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Sophie Warren and Jonathan Mosley with Can Altay

Rogue Game

Sophie Warren and Jonathan Mosley with Can Altay

Rogue Game

Sophie Warren and Jonathan Mosley with Can Altay, Rogue Game (2012) Spike Island, Bristol. Photograph by Max McClure

Information

Information

Rogue Game is an ongoing project devised by Bristol-based artist/architect collaboration Sophie Warren and Jonathan Mosley with Turkish artist Can Altay. The game brings together three different sports staged simultaneously in the same arena, with each game played according to its own rules. In doing so, Rogue Game constructs a setting that gives rise to moments of improvisation, subversion, ingenuity and chance, proposing itself as a metaphor for how we might share the urban realm.

Within the zone of play, the markings of multiple game courts here five-a-side football, basketball and volleyball were transplanted into the gallery, introducing the architecture of the multipurpose sports hall into the space. Through this simple overlaying of time and space, players negotiated their own game and those of others, moving between individual and collective tactics. As Rogue Game is played, the struggle between the three games and their players begins to exchange known rules for new, ever-changing strategies, through which a novel gaming instinct emerges. Scheduled matches between invited sports teams took place each Saturday afternoon during the exhibition; at other times visitors were invited to take part themselves on the ‘court’.

This hybrid work saw the game evolving and mutating according to each location in which it was realised. Warren and Mosley, both Spike Island studio holders, originally conceived Rogue Game with Altay during his residency here in 2007. The project has since been produced at The Showroom in London, Smart Project Space in Amsterdam and Casco in Utrecht. At Spike Island, the artists configured the entire gallery space as an immersive environment of play, which included newly commissioned works.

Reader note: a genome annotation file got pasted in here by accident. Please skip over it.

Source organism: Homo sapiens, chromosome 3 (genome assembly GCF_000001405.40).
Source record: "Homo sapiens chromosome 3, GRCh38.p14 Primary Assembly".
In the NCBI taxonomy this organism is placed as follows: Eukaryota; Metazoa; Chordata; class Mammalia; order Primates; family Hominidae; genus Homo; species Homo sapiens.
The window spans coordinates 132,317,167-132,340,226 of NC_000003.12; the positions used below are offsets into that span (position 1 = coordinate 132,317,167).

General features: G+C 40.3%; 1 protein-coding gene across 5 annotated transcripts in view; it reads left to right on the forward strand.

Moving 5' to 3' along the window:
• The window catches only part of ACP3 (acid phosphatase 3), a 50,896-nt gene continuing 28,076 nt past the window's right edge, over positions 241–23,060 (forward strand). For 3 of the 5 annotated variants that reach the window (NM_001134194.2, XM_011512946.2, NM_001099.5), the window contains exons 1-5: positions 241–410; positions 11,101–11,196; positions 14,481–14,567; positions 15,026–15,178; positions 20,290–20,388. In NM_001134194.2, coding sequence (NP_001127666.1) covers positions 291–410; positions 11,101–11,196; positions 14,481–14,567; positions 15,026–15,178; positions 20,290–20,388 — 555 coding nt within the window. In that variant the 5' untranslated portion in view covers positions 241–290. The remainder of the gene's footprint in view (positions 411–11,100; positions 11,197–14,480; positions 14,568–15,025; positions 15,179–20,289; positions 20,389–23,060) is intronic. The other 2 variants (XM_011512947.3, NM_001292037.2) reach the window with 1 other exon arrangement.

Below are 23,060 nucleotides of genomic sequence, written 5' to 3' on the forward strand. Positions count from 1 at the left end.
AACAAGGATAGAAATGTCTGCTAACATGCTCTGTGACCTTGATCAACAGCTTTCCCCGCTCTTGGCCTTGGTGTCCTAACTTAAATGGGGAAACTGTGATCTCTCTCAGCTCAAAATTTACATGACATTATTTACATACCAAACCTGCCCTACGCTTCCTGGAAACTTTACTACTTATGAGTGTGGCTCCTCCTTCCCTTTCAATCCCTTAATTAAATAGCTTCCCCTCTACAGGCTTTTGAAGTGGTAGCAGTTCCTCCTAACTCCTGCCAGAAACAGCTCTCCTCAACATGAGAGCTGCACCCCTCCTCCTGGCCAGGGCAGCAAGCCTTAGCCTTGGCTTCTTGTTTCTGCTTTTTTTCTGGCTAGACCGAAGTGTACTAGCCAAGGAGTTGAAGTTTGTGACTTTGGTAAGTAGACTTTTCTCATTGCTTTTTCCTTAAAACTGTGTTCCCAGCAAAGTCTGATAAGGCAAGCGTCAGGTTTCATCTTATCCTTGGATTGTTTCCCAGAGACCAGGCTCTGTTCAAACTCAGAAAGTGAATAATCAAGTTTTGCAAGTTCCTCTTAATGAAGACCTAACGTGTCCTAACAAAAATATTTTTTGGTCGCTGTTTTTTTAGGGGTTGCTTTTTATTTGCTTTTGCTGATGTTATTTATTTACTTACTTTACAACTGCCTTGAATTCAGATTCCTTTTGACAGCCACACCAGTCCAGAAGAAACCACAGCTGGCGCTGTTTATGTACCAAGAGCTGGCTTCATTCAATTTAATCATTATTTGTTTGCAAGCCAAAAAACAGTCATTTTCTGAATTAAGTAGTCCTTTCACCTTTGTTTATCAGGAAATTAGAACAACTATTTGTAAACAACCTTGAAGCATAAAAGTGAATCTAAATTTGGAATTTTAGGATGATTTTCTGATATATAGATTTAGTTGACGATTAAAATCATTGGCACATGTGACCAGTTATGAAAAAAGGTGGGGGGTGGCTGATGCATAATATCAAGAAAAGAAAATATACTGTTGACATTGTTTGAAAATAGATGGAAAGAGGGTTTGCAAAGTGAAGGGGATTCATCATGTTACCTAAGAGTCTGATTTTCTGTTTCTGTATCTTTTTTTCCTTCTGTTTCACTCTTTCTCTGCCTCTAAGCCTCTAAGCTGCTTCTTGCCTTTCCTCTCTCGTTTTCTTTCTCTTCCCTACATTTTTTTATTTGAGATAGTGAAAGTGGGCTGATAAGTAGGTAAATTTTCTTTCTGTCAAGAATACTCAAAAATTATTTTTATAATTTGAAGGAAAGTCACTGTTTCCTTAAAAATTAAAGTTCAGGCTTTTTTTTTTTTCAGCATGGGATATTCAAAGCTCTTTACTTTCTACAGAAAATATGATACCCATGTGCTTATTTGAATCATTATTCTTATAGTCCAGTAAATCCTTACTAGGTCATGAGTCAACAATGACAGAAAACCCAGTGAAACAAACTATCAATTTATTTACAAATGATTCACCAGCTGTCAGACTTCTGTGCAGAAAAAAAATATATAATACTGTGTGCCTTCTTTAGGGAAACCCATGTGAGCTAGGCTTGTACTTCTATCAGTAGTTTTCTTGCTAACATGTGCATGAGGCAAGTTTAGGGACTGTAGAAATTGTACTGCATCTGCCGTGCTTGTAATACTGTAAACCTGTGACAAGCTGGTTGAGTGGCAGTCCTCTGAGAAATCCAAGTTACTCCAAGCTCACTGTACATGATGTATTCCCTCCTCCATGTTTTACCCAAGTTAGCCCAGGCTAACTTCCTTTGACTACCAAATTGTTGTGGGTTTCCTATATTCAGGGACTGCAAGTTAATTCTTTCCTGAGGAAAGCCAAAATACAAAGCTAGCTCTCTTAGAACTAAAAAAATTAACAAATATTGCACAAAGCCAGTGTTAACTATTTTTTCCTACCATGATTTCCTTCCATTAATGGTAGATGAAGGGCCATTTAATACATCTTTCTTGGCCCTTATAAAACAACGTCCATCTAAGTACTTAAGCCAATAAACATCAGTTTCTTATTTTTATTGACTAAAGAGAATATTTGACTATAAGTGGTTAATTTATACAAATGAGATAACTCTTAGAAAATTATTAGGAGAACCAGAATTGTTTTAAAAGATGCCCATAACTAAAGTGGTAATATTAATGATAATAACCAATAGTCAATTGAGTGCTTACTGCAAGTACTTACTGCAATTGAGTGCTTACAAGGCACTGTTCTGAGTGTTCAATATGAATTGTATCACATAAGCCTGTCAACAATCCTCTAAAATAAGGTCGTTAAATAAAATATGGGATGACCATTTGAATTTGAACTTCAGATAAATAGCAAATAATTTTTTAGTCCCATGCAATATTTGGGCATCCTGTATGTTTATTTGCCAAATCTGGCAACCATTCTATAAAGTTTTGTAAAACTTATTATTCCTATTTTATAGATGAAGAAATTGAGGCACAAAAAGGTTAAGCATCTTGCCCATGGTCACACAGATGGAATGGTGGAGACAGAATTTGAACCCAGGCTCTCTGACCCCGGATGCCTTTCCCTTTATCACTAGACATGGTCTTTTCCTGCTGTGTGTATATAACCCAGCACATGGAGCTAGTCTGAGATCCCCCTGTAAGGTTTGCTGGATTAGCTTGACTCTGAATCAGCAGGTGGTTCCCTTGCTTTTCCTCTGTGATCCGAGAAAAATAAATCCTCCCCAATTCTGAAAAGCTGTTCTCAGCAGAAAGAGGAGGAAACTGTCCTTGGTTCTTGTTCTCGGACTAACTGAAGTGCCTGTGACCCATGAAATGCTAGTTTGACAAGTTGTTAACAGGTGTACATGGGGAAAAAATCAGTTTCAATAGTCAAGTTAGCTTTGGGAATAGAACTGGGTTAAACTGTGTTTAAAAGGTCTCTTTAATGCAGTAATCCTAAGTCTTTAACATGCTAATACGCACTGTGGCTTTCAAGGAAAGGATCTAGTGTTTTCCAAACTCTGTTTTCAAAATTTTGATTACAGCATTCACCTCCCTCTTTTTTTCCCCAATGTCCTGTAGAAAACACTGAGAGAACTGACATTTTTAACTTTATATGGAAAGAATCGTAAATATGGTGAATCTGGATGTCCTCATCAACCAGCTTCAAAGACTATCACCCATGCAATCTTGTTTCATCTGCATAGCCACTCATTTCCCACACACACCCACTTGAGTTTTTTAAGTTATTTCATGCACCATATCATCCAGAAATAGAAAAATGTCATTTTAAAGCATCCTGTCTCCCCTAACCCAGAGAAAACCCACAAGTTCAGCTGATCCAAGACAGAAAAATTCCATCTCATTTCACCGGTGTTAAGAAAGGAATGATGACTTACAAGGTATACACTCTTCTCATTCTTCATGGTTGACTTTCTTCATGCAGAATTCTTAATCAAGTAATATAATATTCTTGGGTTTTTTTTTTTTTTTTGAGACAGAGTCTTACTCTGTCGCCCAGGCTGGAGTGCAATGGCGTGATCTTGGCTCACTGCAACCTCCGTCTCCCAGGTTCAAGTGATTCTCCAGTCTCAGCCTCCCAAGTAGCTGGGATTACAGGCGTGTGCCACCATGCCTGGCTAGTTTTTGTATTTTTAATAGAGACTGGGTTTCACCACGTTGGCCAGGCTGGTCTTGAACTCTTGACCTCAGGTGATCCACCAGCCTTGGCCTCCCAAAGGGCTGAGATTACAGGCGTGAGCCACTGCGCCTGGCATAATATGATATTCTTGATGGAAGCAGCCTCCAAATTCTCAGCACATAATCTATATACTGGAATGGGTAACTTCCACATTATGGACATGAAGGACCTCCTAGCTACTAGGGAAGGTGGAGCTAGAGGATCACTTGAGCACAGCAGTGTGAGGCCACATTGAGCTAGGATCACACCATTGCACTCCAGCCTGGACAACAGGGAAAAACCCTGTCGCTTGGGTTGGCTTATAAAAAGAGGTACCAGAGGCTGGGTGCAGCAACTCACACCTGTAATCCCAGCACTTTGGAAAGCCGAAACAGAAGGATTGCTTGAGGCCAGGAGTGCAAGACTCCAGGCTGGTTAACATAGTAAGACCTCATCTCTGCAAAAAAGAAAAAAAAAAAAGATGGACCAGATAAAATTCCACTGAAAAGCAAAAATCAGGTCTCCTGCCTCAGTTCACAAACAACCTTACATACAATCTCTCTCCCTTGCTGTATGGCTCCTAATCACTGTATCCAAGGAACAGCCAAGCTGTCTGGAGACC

By entering into Rogue Game, participants took on multi-faced roles, moving fluidly between art audience, sports spectator and player. As these positions shifted, we were invited to consider what it means to be in or out of position, on or off the pitch, following or not following the rules. The gallery was presented as a space for spectacle and action, a setting for new communities to come together and for developing alternative frameworks for co-habitation through the informal and unplanned possibilities of play.

 

Can Altay

Can Altay is an artist living in Istanbul. He investigates the functions, meaning, organisation and reconfigurations of public spaces. Altay’s “settings” provide critical reflection on urban phenomena and artistic activity. His work is staged and manifested through the spaces and publications he produces.

Altay has had solo exhibitions at Casco, Utrecht (2011), The Showroom, London (2010), Kunstlerhaus Bethanien, Berlin (2008), Sala Rekalde, Bilbao (2006) and Spike Island, Bristol (2007). His work has been included in Biennials of Istanbul, Havana, Busan, Gwangju, Taipei; and in museums and galleries such as the Walker Art Center (USA), VanAbbe Museum (Netherlands), ZKM (Germany), P.S.1 MoMA (USA), and Platform Garanti (Turkey). He was recently commissioned by London 2012 Festival and Frieze Foundation to develop a public artwork.

He is the founding editor of Ahali: A Journal for Setting a Setting, and works as an academic in the fields of art and architecture.

 

Sophie Warren and Jonathan Mosley

Sophie Warren and Jonathan Mosley are an artist/architect collaboration. Their work generates physical and imaginary architectural settings for occupation by participants and protagonists. The settings are constructed as installations, events or publications, using architectural elements and objects, live and recorded action, text and narrative. Each setting overlays the logics of distinctly different architectural, conceptual and game structures, bringing them into productive tension.

They are working on forthcoming project Architecture of We and were artists in residence at the French Communist Party Headquarters in Paris. During 2016 they were Institute français laureates at the Cité internationale des arts in Paris, and won awards from Arts Council England and British Council for development of Architecture of We.

Previous exhibitions and events include: Rogue Game (with Can Altay), a series of hybrid games forming solo exhibitions at Firstsite, Colchester (2015), Spike Island, Bristol (2012) (Rootstein Hopkins Award), Casco, Utrecht (2011) and The Showroom, London (2010); a mapping project, Doing Things Separately Together (with Axel Wieder) for Arnolfini, Bristol (2014); international event series Utopian talk-show line-up at SantralIstanbul, Istanbul (2014), Moderna Museet, Malmo (2014), Eastside Projects, Birmingham (2013); and group shows at Tin Sheds Gallery, Sydney, Massachusetts Museum of Modern Art, Smart Project Space, Amsterdam, Gasworks, London, The Armory Show and Frederieke Taylor, New York. Publication projects include Mosley, J and Warren. S (eds.), 2012, Beyond Utopia (Berlin: Errant Bodies Press) presenting a provocative planning application for an imaginary architectural vertical common for the City of London.

Sophie Warren and Jonathan Mosley with Can Altay, Rogue Game (2012) Spike Island, Bristol. Photograph by Max McClure
Sophie Warren and Jonathan Mosley with Can Altay, Rogue Game (2012) Spike Island, Bristol. Photograph by Max McClure

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